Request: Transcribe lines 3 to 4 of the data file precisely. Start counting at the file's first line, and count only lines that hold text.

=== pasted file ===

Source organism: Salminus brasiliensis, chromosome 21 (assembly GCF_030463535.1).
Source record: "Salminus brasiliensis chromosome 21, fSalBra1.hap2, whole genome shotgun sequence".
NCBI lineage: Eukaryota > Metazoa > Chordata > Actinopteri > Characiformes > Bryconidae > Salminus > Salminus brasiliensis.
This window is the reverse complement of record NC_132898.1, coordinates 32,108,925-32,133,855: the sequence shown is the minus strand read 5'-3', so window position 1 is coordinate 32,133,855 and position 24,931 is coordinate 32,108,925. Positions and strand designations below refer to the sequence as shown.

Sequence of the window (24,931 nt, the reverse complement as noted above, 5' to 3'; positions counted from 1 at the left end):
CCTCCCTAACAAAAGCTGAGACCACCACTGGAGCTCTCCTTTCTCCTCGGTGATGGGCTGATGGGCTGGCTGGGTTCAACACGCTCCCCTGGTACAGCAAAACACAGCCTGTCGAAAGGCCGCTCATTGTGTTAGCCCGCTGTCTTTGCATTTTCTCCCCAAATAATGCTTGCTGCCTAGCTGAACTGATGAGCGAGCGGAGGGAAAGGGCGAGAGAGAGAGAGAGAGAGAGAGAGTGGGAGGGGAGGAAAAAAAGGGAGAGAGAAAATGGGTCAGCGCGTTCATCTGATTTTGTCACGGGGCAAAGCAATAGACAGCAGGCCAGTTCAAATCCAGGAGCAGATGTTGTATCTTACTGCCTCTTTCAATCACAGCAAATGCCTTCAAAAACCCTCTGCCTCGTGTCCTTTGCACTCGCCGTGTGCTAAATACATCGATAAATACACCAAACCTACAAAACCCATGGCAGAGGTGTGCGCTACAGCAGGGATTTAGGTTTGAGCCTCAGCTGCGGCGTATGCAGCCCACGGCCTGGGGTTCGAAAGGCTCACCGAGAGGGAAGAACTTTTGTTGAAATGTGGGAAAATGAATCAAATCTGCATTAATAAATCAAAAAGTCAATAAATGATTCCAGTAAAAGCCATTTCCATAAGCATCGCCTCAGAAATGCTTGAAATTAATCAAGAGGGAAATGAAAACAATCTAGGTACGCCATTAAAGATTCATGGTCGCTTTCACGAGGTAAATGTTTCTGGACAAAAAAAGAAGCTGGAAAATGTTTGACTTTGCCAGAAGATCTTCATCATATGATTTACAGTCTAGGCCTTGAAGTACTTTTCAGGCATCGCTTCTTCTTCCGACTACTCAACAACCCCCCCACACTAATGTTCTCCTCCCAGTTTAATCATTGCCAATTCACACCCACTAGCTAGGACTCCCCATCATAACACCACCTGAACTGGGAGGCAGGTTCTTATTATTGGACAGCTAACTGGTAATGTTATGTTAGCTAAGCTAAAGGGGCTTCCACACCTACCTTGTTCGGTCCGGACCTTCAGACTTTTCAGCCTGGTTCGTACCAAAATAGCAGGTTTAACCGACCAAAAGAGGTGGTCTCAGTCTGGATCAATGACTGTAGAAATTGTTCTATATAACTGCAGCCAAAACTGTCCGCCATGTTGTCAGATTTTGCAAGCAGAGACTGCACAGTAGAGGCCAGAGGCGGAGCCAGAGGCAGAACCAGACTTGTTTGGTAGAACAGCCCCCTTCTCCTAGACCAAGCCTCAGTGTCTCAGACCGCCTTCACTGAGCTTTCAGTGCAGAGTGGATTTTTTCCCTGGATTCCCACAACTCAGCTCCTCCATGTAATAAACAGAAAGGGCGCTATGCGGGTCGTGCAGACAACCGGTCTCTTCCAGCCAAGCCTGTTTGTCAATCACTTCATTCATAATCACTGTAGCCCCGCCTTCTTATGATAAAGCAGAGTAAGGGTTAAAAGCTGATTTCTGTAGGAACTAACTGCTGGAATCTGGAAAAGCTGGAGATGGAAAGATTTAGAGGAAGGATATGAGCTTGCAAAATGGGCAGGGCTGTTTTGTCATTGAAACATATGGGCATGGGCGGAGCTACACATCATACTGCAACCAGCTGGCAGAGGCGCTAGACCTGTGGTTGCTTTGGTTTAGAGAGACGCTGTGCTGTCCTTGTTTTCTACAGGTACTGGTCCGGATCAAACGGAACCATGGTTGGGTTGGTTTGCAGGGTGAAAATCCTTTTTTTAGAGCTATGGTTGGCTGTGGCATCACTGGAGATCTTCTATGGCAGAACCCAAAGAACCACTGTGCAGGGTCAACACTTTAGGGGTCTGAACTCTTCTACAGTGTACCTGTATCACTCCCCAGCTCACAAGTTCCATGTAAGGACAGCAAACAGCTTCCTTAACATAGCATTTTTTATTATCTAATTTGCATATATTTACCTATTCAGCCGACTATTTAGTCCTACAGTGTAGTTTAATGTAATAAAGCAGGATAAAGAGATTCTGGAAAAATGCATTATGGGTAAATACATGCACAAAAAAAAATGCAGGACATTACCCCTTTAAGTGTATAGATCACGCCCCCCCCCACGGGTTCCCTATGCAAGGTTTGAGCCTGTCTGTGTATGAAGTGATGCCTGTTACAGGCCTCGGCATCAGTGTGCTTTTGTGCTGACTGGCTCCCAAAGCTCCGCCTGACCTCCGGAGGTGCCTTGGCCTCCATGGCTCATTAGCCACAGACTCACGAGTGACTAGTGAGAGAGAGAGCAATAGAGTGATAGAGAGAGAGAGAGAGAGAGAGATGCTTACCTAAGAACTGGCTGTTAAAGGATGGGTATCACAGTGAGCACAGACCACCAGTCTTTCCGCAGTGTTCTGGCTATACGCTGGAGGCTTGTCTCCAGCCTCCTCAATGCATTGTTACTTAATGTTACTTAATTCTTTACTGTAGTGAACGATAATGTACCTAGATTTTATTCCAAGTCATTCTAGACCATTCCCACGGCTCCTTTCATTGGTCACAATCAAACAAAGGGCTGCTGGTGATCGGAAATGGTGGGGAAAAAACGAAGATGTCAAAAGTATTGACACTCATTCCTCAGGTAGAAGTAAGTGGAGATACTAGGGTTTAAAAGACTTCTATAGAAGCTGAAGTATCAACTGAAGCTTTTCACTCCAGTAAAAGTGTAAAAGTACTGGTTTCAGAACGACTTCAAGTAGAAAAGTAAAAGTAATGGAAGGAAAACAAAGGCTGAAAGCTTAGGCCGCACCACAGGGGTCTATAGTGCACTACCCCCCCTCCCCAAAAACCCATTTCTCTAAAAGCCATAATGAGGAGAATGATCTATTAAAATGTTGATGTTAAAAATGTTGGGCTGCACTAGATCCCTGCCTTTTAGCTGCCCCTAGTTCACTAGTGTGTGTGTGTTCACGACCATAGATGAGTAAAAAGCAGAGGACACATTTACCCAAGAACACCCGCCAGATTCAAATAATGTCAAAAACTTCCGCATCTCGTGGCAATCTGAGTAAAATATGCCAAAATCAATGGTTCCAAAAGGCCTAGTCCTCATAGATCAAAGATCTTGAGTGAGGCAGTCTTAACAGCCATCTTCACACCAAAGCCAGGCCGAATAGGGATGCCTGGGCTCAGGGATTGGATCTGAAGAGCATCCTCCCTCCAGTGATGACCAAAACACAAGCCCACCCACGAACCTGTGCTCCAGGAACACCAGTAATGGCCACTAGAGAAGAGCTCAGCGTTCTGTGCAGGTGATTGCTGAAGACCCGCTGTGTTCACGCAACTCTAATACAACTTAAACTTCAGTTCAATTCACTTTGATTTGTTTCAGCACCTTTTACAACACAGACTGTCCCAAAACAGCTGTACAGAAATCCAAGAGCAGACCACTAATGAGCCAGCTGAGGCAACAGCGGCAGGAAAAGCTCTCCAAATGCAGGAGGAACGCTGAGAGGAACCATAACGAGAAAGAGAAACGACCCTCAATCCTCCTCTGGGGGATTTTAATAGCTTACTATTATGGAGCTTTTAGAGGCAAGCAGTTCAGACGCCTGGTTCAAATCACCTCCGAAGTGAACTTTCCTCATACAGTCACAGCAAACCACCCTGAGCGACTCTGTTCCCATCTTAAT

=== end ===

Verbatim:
NCBI lineage: Eukaryota > Metazoa > Chordata > Actinopteri > Characiformes > Bryconidae > Salminus > Salminus brasiliensis.
This window is the reverse complement of record NC_132898.1, coordinates 32,108,925-32,133,855: the sequence shown is the minus strand read 5'-3', so window position 1 is coordinate 32,133,855 and position 24,931 is coordinate 32,108,925. Positions and strand designations below refer to the sequence as shown.